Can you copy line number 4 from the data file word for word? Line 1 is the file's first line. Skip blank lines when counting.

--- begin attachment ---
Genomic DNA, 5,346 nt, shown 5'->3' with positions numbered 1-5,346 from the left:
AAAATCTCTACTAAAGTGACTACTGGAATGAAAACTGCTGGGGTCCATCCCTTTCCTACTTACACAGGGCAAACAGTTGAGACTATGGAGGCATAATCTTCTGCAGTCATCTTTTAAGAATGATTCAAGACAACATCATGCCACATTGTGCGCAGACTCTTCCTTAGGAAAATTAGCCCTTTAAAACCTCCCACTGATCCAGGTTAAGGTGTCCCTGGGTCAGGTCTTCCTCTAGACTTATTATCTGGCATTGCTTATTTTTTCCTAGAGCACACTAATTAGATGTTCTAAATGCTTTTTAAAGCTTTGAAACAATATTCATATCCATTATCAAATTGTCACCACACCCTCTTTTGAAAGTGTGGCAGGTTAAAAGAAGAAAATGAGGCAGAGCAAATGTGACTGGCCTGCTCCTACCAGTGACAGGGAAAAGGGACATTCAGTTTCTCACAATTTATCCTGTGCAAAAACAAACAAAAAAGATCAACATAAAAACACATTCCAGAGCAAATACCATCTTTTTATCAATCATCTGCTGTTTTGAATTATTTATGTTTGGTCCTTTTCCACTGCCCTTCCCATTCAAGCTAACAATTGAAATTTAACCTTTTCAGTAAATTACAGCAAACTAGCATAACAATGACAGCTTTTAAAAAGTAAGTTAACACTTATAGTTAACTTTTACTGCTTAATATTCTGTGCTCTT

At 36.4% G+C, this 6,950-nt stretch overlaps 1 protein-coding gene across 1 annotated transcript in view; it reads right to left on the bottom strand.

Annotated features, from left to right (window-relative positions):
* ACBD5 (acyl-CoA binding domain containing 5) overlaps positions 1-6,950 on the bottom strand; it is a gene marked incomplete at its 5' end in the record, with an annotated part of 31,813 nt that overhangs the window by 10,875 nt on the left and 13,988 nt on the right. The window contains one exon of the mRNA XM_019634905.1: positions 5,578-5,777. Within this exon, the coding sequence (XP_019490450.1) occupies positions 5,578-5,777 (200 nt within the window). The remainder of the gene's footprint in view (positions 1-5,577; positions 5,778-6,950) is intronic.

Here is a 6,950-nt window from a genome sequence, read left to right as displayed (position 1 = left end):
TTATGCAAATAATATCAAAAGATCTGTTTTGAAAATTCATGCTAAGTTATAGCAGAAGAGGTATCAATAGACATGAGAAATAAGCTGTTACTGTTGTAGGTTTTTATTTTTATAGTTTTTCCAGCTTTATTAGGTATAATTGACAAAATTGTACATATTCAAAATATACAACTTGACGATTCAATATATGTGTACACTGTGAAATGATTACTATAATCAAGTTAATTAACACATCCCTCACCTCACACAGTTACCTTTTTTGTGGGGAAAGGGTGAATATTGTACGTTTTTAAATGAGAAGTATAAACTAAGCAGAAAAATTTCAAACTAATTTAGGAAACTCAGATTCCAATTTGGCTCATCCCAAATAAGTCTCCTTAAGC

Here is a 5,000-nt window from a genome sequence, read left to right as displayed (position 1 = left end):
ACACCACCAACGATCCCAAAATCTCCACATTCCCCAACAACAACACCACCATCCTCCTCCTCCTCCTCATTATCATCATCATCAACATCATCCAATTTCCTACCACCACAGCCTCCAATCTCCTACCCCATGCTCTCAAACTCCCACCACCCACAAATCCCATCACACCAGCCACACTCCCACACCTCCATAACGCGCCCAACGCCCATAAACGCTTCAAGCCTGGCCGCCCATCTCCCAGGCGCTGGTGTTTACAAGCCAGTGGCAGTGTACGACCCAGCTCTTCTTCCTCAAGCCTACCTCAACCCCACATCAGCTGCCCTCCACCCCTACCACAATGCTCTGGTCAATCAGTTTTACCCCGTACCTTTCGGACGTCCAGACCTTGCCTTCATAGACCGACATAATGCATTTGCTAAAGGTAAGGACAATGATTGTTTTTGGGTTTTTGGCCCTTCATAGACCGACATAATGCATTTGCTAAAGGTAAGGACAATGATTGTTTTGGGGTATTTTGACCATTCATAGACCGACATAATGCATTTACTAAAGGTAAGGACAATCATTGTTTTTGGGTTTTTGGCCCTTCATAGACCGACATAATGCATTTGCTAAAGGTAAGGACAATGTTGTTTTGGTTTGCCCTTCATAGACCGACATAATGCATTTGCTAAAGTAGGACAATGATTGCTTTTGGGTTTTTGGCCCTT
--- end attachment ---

Annotated features, from left to right (window-relative positions):